The coronavirus, also known as COVID-19, was recently labeled as a “pandemic” by the World Health Organization (WHO). Starting in Wuhan, China, the virus has spread to multiple countries across the world, including the United States. People over 60 and people with underlying health conditions, such as high blood pressure, diabetes, and asthma, are the people who are most at risk.
If you’ve watched the news or been on the internet in the past month or two, you’ve read the headlines. While some of them are informative, others induce panic and fear. Some people don’t really seem to care too much about the virus, while others act as if the world is ending. What should be our response?
Instead of posting a normal 5-Minute Friday episode, my team and I thought it best to do a special episode on the coronavirus — not to cause fear and panic but to take a moment to educate ourselves on the virus and the best methods for protection. There is so much unknown, so much fear and panic, that it can get really overwhelming — my girlfriend literally made herself sick the other night watching the news.
Instead of panicking, we should be focusing on what we can do to prevent the virus from spreading and how we can best respond to the chaos around us.
I’ve got my best friend Matthew Cesaratto in the house, and today we have a coffeehouse conversation about the coronavirus, how we should respond, and how we can all be leaders in a time of fear and crisis.
Matt begins the episode by talking about some practical ways to keep the virus from spreading (wash your hands, disinfect surfaces, increase air ventilation, etc.) All this information comes straight from the CDC website, which is a great resource you can use to educate yourself about the virus rather than just media or news outlets.
Then, I give 8 things that we should do in order to stay calm and be leaders in a time of chaos:
1. Avoid defensiveness and denial. Many people get caught in defensiveness and denial. They try to downplay the severity of the situation. This is a serious situation. Just because you are personally not connected to someone who is impacted by it, doesn’t mean it is not there. Businesses are impacted and so are people, especially the elderly and the sick. It is not the time to be selfish.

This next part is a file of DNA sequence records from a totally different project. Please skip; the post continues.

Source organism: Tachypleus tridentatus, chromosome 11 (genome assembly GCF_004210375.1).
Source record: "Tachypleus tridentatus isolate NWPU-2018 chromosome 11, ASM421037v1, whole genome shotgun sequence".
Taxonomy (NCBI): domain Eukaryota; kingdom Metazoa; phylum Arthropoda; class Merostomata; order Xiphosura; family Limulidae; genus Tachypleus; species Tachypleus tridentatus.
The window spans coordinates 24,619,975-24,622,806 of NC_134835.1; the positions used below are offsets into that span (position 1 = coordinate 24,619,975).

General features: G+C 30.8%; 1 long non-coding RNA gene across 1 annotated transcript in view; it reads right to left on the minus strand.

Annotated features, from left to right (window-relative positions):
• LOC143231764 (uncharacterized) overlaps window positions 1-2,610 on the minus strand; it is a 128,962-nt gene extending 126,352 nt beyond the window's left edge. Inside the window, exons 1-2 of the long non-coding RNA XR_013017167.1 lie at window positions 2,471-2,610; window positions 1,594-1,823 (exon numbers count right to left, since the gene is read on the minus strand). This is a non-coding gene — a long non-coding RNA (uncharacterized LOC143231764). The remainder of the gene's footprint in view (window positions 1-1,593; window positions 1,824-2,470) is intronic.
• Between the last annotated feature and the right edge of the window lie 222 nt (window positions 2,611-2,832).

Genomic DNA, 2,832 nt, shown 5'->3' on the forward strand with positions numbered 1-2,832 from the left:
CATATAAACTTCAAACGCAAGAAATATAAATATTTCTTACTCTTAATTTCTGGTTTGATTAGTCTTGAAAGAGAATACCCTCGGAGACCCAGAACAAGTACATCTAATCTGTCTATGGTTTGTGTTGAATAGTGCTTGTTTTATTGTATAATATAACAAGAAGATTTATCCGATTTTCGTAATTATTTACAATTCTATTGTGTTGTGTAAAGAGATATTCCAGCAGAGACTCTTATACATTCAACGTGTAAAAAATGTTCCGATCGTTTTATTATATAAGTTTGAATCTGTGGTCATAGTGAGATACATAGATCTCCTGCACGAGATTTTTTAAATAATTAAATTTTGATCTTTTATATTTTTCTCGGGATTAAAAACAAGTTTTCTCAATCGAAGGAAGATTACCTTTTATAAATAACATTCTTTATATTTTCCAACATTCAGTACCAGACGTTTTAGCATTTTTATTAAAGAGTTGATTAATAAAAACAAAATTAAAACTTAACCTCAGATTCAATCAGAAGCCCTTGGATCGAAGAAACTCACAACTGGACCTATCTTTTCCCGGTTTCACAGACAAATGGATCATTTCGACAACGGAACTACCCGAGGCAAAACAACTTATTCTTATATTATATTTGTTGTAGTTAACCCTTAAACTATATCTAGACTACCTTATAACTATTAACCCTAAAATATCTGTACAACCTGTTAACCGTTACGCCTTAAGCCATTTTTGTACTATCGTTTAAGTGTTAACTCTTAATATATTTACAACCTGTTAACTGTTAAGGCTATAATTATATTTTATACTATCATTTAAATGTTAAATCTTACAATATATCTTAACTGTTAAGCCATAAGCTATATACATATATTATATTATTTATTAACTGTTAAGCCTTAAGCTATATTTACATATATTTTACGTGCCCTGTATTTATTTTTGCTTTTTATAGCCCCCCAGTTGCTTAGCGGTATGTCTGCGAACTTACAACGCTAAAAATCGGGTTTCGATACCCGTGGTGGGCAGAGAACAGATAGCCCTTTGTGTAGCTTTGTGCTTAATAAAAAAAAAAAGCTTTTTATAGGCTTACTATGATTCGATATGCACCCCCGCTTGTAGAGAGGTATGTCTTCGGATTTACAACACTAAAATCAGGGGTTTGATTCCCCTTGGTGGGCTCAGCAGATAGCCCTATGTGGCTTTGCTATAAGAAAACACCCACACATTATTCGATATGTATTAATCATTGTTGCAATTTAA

2. Have compassion for people. Don’t play into the fear, but be aware of your behavior in times of chaos. Do you avoid the situation or take it head on? Check in on family and friends. If you know someone who is extremely frightened by pandemic, don’t try to “fix” the fear — listen to them. Help people calm their nerves. Support your local businesses — they’re getting impacted. Overall, just be kind to people. Be a source of calm and not anxiety.
3. Reduce your exposure. Try to avoid public places as much as possible where the virus can spread. If you have to go out, protect yourself — be aware that you need to wash your hands, sanitize everything, and be considerate to others. You can’t help what other people are going to do, but you can control what you do. Why take an unnecessary chance? Spend more time in nature and away from public gatherings. Leverage technology for communication and staying in touch.
4. Keep life simple and clean. It’s a great time to reflect on your self-care and habits. Clean out your space, throw away the old, and get back to the basics. Clean and organize your physical space, financial space, and emotional space. Look at your bank account: Where are you spending too much? Can you improve your mindset and morning routine? How’s your evening routine? What needs work? Do a little spring cleaning. Lighten the load. Being productive is a great away to create calm while also not being consumed by the media hype.
5. Prepare for the worst. People may think you are crazy for being prepared. It’s simple supply and demand. And none of us really know how bad it can get. So prepare early. Get some extra supplies you will need. Prices may go up. Don’t wait until the last minute. Get ahead on things. Store some food and water that you’d normally use. If it does get bad, you don’t want to have exposure like going shopping if you don’t need it.
6. Hope for the best. Keep your faith. Choose love and not fear. Have a growth mindset. You don’t want to completely avoid the news, so check in from time to time what is going on. Educate family, friends, and elders, but also keep focused on positive and transformational content. Use extra time off work or home from activities to consume good media and spend time with family. The virus is a big scare right now, but it will be over.
7. Business as usual. Stay productive. Keep adding value to the world. It’s easy to go down a rabbit hole and get caught up in the media and panic. Find ways to keep income coming in and invest in a new skill. Jobs might be cut and work might be lost. Pivot when you need to pivot. Stay humble and be gracious to everyone around you.
8. Keep giving. There are going to be people that really need you to show up as a leader and demonstrate strength and stability. There will be people who need financial support. It doesn’t matter the situation. Stay abundant. Always keep giving. When you feel scarce, find ways to give more to people. Many businesses have ceased operations. There will be people that lose their jobs. Please be mindful of this and find ways to ensure that people are taken care of.
To learn more about what you can do to prevent spreading the coronavirus and how to be a leader in a time of crisis, listen to Episode 927 with myself and my good friend Matthew Cesaratto. We hope that this episode brings you peace and calm.